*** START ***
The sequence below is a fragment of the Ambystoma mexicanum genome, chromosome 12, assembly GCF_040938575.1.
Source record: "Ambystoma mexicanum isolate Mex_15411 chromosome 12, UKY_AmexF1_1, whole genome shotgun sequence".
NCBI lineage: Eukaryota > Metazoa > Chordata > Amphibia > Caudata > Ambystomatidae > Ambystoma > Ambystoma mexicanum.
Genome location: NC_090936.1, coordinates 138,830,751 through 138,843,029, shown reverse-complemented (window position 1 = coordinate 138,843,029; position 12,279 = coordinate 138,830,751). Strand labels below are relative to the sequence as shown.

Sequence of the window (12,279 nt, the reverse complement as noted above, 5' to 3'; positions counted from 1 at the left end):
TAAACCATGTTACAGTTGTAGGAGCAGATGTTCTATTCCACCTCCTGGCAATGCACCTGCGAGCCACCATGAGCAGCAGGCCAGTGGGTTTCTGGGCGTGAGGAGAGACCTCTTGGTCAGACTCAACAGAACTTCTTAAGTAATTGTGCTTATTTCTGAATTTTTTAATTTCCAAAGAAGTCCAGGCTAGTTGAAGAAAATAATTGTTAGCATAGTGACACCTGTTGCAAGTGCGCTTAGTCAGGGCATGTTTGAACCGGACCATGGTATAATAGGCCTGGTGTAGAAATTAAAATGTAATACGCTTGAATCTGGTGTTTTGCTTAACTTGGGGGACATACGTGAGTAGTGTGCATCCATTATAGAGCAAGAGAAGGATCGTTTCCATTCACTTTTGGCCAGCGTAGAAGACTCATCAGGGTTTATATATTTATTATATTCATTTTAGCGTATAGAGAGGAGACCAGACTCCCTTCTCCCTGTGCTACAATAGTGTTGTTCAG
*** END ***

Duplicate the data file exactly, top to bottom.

The sequence below is a fragment of the Ambystoma mexicanum genome, chromosome 12, assembly GCF_040938575.1.
Source record: "Ambystoma mexicanum isolate Mex_15411 chromosome 12, UKY_AmexF1_1, whole genome shotgun sequence".
NCBI lineage: Eukaryota > Metazoa > Chordata > Amphibia > Caudata > Ambystomatidae > Ambystoma > Ambystoma mexicanum.
Genome location: NC_090936.1, coordinates 138,830,751 through 138,843,029, shown reverse-complemented (window position 1 = coordinate 138,843,029; position 12,279 = coordinate 138,830,751). Strand labels below are relative to the sequence as shown.

Sequence of the window (12,279 nt, the reverse complement as noted above, 5' to 3'; positions counted from 1 at the left end):
TAAACCATGTTACAGTTGTAGGAGCAGATGTTCTATTCCACCTCCTGGCAATGCACCTGCGAGCCACCATGAGCAGCAGGCCAGTGGGTTTCTGGGCGTGAGGAGAGACCTCTTGGTCAGACTCAACAGAACTTCTTAAGTAATTGTGCTTATTTCTGAATTTTTTAATTTCCAAAGAAGTCCAGGCTAGTTGAAGAAAATAATTGTTAGCATAGTGACACCTGTTGCAAGTGCGCTTAGTCAGGGCATGTTTGAACCGGACCATGGTATAATAGGCCTGGTGTAGAAATTAAAATGTAATACGCTTGAATCTGGTGTTTTGCTTAACTTGGGGGACATACGTGAGTAGTGTGCATCCATTATAGAGCAAGAGAAGGATCGTTTCCATTCACTTTTGGCCAGCGTAGAAGACTCATCAGGGTTTATATATTTATTATATTCATTTTAGCGTATAGAGAGGAGACCAGACTCCCTTCTCCCTGTGCTACAATAGTGTTGTTCAG